• Recent Posts: Influencer Relations

    Fersht: some IIAR award-winners “just tick the boxes”

    Fersht: some IIAR award-winners “just tick the boxes”

    Some of the firms mentioned by the IIAR’s analyst team awards fall short of excellence. That’s the verdict of several hundred analysts who took our Analyst Attitude Survey, and of the CEO of one of the top analyst firms. Phil Fersht left the comment below on our criticism of the IIAR awards. We thought we’d reprint it together with the […]

    Do the IIAR awards simply reward large firms?

    Do the IIAR awards simply reward large firms?

    The 2016 Institute for Industry Analyst Relations’ awards seem to be rewarding firms for the scale of their analyst relations, rather than their quality. In a blog post on July 6th, the IIAR awarded IBM the status of best analyst relations teams, with Cisco, Dell and HP as runners-up. Together with Microsoft, which outsources much of its analyst relations to […]

    Unmaking fruit salad: 6 ways to help analysts segment markets

    Unmaking fruit salad: 6 ways to help analysts segment markets

     It’s a common challenge for providers: some new or fast-changing market contains very different solutions. Clients want either apples or oranges, but the analyst research reads more like fruit salad. As new solutions come into old markets, or as analysts try to squeeze hot new solutions into their less-exciting coverage areas, it’s increasingly hard for users of analyst research to make […]

    Control in Analyst Attitude Surveys

    Control in Analyst Attitude Surveys

    Because a lot of analysts take part in our Analyst Attitude Surveys, we are able to offer clients what we call a control group. In the language of research, a control group is a group of people who don’t get the treatment that we want to measure the effectiveness of. For example, most firms might be focussed on a top tier […]

    Time for a new direction in AR measurement?

    Time for a new direction in AR measurement?

    Worldwide, Analyst Relations teams are committed to fostering the best information exchange, experiences and trusted relationships with tightly-targetted global industry analysts and influencers. Sometimes the targeting is too narrow and analysts are treated inhumanly. However, the technology buying process is transforming and so must the benchmarking of analyst relationships. There’s already a long-term transformation of analyst relations. Over one-third of technology […]

Is social media today the grain of sand that will become tomorrow’s pearl in the analyst ecosystem?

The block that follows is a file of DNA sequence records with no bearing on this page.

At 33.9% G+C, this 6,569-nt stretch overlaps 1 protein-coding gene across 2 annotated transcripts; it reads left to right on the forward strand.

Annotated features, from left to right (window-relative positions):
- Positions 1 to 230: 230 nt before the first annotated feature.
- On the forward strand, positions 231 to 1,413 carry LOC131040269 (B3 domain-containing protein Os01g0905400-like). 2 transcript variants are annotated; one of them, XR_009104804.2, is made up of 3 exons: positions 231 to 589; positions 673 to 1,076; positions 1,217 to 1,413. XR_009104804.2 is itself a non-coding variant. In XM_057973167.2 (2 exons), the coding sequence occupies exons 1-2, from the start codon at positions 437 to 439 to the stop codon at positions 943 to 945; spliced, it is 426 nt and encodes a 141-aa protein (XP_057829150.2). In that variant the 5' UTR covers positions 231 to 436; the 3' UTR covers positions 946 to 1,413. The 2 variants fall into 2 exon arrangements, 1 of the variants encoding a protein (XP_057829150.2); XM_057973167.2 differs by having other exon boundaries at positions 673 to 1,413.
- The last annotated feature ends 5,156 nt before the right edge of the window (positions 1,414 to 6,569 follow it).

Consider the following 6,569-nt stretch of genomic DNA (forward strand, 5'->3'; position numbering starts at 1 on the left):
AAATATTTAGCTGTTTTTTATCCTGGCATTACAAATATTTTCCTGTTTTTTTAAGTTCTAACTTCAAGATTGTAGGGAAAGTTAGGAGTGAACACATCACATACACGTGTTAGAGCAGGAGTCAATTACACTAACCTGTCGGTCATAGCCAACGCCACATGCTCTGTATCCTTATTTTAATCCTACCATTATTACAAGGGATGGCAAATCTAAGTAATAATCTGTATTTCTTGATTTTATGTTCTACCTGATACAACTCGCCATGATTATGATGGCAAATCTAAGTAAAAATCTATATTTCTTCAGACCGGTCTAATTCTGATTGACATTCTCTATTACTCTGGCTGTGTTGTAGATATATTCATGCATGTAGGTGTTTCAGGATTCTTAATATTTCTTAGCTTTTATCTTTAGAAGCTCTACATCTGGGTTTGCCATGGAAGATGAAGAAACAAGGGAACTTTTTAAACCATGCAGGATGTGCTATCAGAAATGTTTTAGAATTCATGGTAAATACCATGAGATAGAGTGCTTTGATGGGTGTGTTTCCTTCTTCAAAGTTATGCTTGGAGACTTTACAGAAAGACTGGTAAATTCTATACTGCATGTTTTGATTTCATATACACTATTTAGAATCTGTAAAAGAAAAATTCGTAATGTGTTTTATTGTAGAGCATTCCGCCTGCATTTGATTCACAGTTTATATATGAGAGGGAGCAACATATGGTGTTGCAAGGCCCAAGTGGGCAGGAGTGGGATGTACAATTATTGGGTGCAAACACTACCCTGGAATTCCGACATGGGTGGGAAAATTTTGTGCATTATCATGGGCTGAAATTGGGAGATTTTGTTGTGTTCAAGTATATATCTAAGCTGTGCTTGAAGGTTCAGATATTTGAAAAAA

icon-social-media-blue.jpgWhile getting significant buzz, the use of social media in the analyst ecosystem is still at a nascent stage. Some analysts and AR professionals are making interesting use of blogs, Twitter, and so on, but for the most part social media is just being played with a little or being ignored all together. Those members of the ecosystem who are not seriously looking at social media might wake up one day to find that social media has become a force and they are seriously and dangerously behind the curve. 

A natural pearl occurs when an irritant, such as a grain of sand, gets inside an oyster’s shell which the oyster cannot expel. The oyster then starts to secrete a mixture of aragonite and conchiolin in minute layers around the irritant to coat it and reduce the irritation. Over time, many many layers of coating transform the grain of sand into a beautiful pearl. This is an apt metaphor for social media because definitely some members of the community, analysts and AR teams, consider social media an irritant and have yet see the slow transformation that is happening around it.

Major changes in a market or form of communications are often not via a big bang, but by the accretion of little changes that reach a critical mass. The individuals or companies who benefit the most from these changes are the ones who notice the little things early and start experimenting with the new techniques and technologies. In that way once the trend does reach critical mass they are in position to fully exploit the opportunities while competitors are scrambling chaotically to catch up.

Not every information technology, telecommunications, and services market will have its ways of communication among the members upended by social media in the same way or at the same time. In some cases, there will be a big bang as a superstar on the analyst or vendor side implements social media to change the rules of the game. In other cases it will be the slow adoption of social media in little ways by many members of the market that one day produces a pearl.

SageCircle Technique:

  • Keep your finger on the pulse of change
  • Start simple
  • Embrace social media then experiment and adapt
  • Incorporate social media into your AR plan
  • Add social media to your measurement program
  • Use tools like RSS and TweetDeck to reduce effort

Bottom Line: With more and more analysts blogging, tweeting, and participating in communities, AR programs and analysts that do not systematically add social media to their toolbox will find themselves at a competitive disadvantage. Both analysts and AR managers need to make adopting social media, with the appropriate emphasis, a major objective for the second half of 2009.

Question: AR managers – What are the reasons, in priority order, why you do not incorporate blogging and tweeting into your mix of interactions? Analysts – Which AR teams or individuals are best at using social media?

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